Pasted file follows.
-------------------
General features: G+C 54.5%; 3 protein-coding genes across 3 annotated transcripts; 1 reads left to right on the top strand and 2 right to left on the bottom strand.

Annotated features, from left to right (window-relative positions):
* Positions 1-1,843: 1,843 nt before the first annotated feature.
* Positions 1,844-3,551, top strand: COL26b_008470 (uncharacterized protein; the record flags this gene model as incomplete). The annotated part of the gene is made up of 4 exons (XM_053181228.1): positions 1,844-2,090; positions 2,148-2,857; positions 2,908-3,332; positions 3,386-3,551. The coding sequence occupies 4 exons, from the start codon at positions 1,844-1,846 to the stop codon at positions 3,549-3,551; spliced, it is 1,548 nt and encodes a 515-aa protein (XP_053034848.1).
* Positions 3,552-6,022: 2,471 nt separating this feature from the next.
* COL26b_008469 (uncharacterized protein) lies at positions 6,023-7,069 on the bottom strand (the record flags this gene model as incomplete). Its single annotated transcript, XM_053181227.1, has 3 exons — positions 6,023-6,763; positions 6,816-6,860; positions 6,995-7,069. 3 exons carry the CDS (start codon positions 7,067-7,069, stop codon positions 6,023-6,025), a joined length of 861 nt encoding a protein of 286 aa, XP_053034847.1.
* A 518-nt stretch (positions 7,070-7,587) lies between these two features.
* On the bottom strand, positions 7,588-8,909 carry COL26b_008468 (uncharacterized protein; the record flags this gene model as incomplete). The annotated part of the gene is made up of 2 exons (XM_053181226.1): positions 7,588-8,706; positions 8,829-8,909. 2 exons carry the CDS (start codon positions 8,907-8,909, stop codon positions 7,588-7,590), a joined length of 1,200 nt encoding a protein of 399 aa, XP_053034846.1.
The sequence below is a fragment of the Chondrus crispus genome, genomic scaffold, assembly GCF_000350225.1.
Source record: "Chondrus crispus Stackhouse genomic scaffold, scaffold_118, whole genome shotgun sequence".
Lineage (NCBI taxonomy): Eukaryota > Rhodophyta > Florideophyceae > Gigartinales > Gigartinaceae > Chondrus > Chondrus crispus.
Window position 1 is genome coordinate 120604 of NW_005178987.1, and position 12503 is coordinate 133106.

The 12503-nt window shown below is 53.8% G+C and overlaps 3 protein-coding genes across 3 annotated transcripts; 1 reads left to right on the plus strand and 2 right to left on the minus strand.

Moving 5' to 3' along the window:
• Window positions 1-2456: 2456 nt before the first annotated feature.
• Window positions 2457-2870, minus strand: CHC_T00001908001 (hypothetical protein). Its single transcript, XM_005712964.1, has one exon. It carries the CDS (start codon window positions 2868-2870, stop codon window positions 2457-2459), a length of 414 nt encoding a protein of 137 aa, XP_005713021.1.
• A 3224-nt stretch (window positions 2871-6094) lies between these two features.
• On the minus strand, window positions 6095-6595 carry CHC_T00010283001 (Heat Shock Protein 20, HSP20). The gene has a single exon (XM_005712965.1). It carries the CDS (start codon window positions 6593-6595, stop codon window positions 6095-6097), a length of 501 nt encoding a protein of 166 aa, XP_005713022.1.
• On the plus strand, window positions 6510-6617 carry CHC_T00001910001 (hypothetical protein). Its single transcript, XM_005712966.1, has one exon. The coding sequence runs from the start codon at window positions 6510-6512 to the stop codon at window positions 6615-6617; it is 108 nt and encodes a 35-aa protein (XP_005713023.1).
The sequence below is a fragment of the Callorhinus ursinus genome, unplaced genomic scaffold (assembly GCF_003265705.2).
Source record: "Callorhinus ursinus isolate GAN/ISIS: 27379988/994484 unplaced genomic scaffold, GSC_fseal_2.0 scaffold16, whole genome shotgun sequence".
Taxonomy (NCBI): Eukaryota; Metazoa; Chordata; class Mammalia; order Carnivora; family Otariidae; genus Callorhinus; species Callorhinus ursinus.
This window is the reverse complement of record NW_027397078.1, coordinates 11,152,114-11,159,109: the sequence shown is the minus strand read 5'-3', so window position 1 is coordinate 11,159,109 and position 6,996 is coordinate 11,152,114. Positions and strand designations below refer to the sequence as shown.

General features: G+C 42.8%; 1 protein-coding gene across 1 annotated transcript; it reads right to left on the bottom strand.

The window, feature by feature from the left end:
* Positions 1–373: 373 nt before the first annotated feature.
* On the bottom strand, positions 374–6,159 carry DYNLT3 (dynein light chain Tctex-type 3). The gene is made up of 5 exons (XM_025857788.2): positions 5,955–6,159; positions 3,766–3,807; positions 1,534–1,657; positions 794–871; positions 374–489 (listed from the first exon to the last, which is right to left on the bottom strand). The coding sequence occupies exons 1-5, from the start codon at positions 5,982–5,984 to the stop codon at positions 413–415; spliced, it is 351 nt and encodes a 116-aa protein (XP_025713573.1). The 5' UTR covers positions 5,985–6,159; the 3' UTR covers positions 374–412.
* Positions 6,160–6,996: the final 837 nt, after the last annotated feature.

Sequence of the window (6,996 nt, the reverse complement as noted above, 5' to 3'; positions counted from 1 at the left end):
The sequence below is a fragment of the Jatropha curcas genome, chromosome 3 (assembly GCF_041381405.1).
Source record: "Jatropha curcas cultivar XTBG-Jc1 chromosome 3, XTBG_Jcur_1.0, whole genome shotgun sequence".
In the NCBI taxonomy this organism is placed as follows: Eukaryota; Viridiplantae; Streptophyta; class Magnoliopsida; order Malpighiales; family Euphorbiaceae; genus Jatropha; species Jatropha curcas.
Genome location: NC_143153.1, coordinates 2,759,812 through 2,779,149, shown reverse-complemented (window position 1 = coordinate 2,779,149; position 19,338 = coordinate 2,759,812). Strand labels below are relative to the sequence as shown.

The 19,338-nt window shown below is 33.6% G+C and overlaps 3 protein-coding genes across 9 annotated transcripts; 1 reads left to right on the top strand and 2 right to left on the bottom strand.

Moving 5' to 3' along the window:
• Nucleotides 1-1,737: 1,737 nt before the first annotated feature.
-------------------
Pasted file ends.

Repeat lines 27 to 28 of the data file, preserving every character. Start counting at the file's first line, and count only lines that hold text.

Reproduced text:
* On the bottom strand, positions 374–6,159 carry DYNLT3 (dynein light chain Tctex-type 3). The gene is made up of 5 exons (XM_025857788.2): positions 5,955–6,159; positions 3,766–3,807; positions 1,534–1,657; positions 794–871; positions 374–489 (listed from the first exon to the last, which is right to left on the bottom strand). The coding sequence occupies exons 1-5, from the start codon at positions 5,982–5,984 to the stop codon at positions 413–415; spliced, it is 351 nt and encodes a 116-aa protein (XP_025713573.1). The 5' UTR covers positions 5,985–6,159; the 3' UTR covers positions 374–412.
* Positions 6,160–6,996: the final 837 nt, after the last annotated feature.